“Collective bargaining, the minimum wage, and the racial earnings gap” (joint with Ellora Derenoncourt, Claire Montialoux, and Francois Gerard.)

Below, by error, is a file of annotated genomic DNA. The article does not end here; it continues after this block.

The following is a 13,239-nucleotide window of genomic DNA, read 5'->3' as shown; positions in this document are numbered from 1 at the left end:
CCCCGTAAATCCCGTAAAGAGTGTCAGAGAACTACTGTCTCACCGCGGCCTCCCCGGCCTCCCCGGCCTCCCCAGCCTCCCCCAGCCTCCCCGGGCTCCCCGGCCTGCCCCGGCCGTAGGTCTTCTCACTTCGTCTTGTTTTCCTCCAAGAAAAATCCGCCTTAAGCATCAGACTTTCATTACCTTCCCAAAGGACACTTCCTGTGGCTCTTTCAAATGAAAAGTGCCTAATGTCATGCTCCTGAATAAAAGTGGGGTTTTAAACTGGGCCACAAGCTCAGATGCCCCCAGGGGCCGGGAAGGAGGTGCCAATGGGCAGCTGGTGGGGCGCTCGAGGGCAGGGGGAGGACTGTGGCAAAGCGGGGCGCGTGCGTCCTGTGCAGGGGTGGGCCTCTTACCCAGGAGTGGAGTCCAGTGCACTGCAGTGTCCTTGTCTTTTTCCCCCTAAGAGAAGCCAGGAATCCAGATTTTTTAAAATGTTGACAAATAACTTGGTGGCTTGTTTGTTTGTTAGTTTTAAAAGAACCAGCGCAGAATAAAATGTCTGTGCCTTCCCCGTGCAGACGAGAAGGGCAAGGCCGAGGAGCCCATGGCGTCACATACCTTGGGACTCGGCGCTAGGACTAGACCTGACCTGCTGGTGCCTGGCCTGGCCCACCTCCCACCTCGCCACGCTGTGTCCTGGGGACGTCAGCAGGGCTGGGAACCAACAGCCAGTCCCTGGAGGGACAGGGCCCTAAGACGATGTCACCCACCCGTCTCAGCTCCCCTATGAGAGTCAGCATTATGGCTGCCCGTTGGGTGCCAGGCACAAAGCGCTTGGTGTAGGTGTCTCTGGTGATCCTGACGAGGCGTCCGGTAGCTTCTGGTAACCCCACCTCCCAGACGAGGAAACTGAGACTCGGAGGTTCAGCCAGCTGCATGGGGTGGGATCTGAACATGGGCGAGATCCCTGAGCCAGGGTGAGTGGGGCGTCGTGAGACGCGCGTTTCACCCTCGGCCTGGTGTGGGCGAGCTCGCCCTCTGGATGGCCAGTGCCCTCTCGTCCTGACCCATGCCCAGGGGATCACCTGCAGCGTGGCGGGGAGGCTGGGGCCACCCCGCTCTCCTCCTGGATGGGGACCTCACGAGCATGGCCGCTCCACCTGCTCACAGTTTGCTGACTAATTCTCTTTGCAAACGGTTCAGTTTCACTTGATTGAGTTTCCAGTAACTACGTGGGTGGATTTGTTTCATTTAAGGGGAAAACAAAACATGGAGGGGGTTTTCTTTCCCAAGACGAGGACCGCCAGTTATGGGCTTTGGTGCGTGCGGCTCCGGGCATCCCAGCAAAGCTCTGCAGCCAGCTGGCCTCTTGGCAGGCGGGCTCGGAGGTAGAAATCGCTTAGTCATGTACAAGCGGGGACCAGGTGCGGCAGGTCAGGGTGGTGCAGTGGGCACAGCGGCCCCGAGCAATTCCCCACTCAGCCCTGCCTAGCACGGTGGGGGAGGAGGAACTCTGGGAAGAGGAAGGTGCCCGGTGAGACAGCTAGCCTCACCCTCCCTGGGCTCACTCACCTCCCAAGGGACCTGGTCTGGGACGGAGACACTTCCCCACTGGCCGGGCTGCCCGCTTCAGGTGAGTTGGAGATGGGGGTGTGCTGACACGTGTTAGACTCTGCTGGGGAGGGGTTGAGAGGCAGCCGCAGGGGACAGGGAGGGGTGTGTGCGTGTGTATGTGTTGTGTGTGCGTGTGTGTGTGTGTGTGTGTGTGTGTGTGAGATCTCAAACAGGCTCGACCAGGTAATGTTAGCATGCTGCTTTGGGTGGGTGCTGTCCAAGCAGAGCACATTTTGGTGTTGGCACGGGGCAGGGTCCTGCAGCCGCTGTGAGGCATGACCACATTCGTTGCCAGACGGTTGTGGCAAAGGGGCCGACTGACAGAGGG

This paper studies how wage floors affect racial earnings disparities. Our context is the Brazilian economy, characterized by persistently high racial disparities and a tradition of extensive sectoral bargaining. The paper is divided into two chapters: 1) on the effects of minimum wage increases between 1999 and 2009; and 2) on the effects of negotiated firm- and sector-specific wage floors between 2009 and 2017. This presentation will focus on the second chapter. Descriptively, nonwhite workers are less likely to be in occupations covered by an establishment’s primary wage floor, which partly contributes to the racial earnings gap. However, conditional on being in a covered occupation, increases in wage floors are associated with lower racial gaps. We then exploit large wage floor events following a bunching approach similar to Cengiz et al. (2019). We find no employment effects along the earnings distribution—overall and differentially by race. Future analyses will focus on spillover effects to uncovered firms as well as other margins of adjustment in response to wage floor increases, e.g., negotiated amenities, employment contract characteristics, etc.